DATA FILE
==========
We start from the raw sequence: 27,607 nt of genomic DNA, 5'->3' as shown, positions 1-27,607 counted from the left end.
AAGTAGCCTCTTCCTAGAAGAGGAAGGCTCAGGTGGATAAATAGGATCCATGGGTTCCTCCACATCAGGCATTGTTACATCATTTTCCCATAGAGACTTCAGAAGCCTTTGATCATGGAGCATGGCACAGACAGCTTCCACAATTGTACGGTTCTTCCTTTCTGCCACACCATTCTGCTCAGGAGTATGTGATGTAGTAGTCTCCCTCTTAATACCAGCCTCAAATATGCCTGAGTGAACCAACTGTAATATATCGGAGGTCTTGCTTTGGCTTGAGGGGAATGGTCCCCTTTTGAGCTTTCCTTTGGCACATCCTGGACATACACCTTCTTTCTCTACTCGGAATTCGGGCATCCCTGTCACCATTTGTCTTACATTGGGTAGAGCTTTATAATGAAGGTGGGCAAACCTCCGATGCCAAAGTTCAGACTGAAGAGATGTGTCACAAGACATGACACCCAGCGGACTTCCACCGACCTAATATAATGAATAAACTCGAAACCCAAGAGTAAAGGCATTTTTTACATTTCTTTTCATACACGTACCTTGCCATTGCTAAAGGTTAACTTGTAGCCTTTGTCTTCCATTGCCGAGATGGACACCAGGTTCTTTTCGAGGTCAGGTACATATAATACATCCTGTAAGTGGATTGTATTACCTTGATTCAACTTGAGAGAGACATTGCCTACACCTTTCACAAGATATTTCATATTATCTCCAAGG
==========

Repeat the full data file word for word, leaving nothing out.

We start from the raw sequence: 27,607 nt of genomic DNA, 5'->3' as shown, positions 1-27,607 counted from the left end.
AAGTAGCCTCTTCCTAGAAGAGGAAGGCTCAGGTGGATAAATAGGATCCATGGGTTCCTCCACATCAGGCATTGTTACATCATTTTCCCATAGAGACTTCAGAAGCCTTTGATCATGGAGCATGGCACAGACAGCTTCCACAATTGTACGGTTCTTCCTTTCTGCCACACCATTCTGCTCAGGAGTATGTGATGTAGTAGTCTCCCTCTTAATACCAGCCTCAAATATGCCTGAGTGAACCAACTGTAATATATCGGAGGTCTTGCTTTGGCTTGAGGGGAATGGTCCCCTTTTGAGCTTTCCTTTGGCACATCCTGGACATACACCTTCTTTCTCTACTCGGAATTCGGGCATCCCTGTCACCATTTGTCTTACATTGGGTAGAGCTTTATAATGAAGGTGGGCAAACCTCCGATGCCAAAGTTCAGACTGAAGAGATGTGTCACAAGACATGACACCCAGCGGACTTCCACCGACCTAATATAATGAATAAACTCGAAACCCAAGAGTAAAGGCATTTTTTACATTTCTTTTCATACACGTACCTTGCCATTGCTAAAGGTTAACTTGTAGCCTTTGTCTTCCATTGCCGAGATGGACACCAGGTTCTTTTCGAGGTCAGGTACATATAATACATCCTGTAAGTGGATTGTATTACCTTGATTCAACTTGAGAGAGACATTGCCTACACCTTTCACAAGATATTTCATATTATCTCCAAGG